Encouraging the next generation to have an appreciation of historic resources has been the goal of the Historic City of Jefferson (HCJ) Heritage Art and Essay contests for 18 years.
Jennie Busby, a junior high English teacher at St. Joseph Cathedral School, agrees.
"It's important kids become familiar with their surroundings and appreciate what the city has to offer, like its history," Busby said.
This year, HCJ also added a multimedia category to its contest, for which winners were recognized Thursday.
The local historic preservation organization has partnered for the past several years with the city's Historic Preservation Commission, which honored three Landmark buildings and two couples with the Greg Stockard Distinguished Service Award.
Writing has been a focus at St. Joseph's this school year. Busby chose to include the HCJ contest as a full class assignment for her advanced seventh-grade course.
Last year was the first time she had students participate in the contest. They swept the essay category, and did so again this year.
The nearly 30 students were allowed to choose their own topic, within the parameters of the contest, and they could write an essay or submit a PowerPoint presentation.
"It was a good opportunity for the kids to use their writing skills in a bit of a different way," Busby said.
HCJ organizers hope to receive video presentations in the multimedia category next year.
"We added the multimedia category to update the competition to appeal to today's young people," said HCJ President Steve Veile. "They live in a multimedia world, and we thought the new media and history mix would be a good one."
The city commission has designated 96 Landmarks in 21 years. The selection criteria includes historical significance, type of building, its location and current integrity, and if it's endangered.
The 2013 Landmarks are The Nelson C. and Gertrude A. Burch House, 115 W. Atchison St., owned by Michael and Laura Ward; The Watts House, 718 E. Capitol Ave., owned by Dave and Cathy Bordner; and The Stone House, 728 W. Main St., owned by the Conservation Federation of Missouri.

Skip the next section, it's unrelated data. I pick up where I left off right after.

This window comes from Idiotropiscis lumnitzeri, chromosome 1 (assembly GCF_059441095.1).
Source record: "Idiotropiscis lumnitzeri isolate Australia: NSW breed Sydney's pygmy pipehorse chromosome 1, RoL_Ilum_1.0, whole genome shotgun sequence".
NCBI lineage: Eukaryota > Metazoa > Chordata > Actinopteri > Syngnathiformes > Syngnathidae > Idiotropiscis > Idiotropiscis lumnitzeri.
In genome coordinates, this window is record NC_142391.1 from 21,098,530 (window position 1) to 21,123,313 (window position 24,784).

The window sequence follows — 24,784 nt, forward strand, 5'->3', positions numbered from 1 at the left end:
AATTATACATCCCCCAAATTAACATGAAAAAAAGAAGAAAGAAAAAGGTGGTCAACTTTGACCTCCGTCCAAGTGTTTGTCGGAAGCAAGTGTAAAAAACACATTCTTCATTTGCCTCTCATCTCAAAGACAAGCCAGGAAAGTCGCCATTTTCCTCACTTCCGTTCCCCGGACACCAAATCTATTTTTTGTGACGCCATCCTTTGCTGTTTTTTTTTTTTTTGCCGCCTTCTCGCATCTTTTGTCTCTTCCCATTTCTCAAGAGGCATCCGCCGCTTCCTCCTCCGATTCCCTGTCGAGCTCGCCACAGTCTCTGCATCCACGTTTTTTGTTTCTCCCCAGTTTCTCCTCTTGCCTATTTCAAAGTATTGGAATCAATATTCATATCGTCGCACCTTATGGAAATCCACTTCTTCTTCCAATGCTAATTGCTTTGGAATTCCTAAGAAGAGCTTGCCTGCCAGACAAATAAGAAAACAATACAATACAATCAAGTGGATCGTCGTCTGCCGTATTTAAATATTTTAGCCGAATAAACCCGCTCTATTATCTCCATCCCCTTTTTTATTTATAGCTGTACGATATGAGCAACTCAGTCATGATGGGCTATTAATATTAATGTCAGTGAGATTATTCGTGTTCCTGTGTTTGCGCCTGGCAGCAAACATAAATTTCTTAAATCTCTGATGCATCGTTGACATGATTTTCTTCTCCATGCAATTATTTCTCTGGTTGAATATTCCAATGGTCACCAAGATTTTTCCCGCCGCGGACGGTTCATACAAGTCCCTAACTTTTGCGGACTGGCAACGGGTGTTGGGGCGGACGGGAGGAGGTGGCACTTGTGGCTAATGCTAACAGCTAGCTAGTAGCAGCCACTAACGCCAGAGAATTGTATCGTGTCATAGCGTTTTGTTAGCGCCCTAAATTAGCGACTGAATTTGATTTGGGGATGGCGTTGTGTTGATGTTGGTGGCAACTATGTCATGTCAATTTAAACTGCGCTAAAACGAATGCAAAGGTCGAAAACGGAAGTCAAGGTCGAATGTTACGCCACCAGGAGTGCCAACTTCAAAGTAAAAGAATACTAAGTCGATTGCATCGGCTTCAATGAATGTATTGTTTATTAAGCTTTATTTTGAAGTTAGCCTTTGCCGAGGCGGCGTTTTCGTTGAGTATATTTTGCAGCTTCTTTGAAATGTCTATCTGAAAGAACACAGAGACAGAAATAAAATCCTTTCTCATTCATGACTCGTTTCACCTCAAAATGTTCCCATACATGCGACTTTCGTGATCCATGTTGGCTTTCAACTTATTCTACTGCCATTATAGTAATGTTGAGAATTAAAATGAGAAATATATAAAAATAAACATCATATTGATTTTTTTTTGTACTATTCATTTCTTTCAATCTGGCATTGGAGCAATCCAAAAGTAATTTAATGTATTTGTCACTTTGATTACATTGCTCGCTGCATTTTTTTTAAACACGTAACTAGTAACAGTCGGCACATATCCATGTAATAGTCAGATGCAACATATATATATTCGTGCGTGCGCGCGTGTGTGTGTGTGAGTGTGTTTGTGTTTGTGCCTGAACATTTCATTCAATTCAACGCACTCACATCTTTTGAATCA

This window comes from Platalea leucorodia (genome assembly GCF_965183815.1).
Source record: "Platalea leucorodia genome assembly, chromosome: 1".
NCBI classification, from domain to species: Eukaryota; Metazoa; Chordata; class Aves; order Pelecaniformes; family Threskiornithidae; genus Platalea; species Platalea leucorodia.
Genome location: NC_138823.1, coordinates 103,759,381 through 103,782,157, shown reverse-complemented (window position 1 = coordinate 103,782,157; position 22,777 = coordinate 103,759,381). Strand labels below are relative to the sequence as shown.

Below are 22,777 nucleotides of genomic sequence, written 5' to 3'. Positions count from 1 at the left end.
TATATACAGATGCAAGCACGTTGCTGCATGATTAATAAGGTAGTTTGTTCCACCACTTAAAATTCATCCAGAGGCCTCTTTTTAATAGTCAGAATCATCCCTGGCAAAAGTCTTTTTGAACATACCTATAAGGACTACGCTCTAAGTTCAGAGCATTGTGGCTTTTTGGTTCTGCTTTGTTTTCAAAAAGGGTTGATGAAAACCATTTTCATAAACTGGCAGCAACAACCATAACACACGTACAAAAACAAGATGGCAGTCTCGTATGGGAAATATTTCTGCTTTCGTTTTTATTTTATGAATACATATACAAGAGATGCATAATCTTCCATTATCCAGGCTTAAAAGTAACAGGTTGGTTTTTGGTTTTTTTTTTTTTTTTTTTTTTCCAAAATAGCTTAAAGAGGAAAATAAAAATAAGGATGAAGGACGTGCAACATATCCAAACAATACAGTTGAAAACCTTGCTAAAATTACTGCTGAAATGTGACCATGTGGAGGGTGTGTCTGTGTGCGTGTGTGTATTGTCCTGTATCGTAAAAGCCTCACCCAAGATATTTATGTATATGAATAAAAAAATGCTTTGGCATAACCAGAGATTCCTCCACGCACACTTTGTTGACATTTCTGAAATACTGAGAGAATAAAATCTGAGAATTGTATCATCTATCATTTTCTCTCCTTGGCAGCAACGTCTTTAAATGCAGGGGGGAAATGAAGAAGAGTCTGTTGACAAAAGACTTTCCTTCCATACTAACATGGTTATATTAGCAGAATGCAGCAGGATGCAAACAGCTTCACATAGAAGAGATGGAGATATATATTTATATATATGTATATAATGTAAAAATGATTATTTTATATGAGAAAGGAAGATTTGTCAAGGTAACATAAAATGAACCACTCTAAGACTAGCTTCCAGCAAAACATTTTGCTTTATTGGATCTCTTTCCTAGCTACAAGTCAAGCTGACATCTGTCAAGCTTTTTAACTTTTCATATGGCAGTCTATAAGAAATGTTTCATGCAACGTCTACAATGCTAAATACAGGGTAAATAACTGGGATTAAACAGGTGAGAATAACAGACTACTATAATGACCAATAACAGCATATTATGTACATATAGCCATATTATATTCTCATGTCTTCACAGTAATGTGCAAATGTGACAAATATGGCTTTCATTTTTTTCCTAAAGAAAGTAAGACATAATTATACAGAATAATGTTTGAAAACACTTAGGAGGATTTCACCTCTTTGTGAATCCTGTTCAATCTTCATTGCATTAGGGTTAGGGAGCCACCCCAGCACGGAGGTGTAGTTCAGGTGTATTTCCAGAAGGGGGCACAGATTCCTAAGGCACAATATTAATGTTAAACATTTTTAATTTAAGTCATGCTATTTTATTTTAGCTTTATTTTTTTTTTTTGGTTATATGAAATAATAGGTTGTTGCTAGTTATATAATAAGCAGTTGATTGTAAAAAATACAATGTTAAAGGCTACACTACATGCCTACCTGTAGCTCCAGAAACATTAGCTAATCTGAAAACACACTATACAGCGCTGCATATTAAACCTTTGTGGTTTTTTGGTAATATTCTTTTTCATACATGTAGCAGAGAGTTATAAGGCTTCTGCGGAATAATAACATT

The Central East Side has seen a revival in recent years to two couples taking the lead in restoring the historic streetscape.
Michel and Donna Deetz and Darryl and Connie Hubble both received the Gregory Stockard Distinguished Service Award for renovating multiple commercial buildings along East High Street.
"It's tremendous to have people here with an interest in preserving our community," said Commissioner Bill Case. "As a community, we should be sure to do everything humanly possible to preserve these wonderful pieces of property."
Heritage essay contest winners: Nathan Bax, first place for "Nelson and Gertrude Burch House"; Elizabeth Case, second place for "The Taste All Will Remember;" Rachel Schulte, third place for "the Historic of Catholic Cemeteries in Jefferson City since 1851"; and Ashley Hart, honorable mention for "Missouri Supreme Court."
Heritage multimedia contest winners: Claire Kehoe, first place for "The Capitol: How It Started," and Kelsey Brester, second place for "The Katy Trail State Park."
Heritage art contest winners for sixth- to eighth-grades: Thomas Jefferson Middle School student Heather Brown, first place for "705 Washington Street" in watercolor; Thomas Jefferson student Patrick Rogers, second place for "Old West End School" in watercolor; Lighthouse Preparatory Academy student Jared Deutsch, third place for "Cole County Courthouse" in pencil; and St. Joseph student Sydney Nivens, honorable mention for "Governor's Mansion" in pencil."
Heritage art contest winners for ninth to 12th grades: Jefferson City High School student MaKayla Kutch, first place for "The Wall - Missouri State Penitentiary" in ink; Helias Catholic High School student Lydia Linsenbardt, second place for "Schmidt Apartments" in mixed media; Jefferson City student Kara Copeland, third place for "Buersmeyer House, 608 Broadway," in acrylic; and Helias student Erica Prasad, honorable mention for "Missouri State Capitol" in watercolor.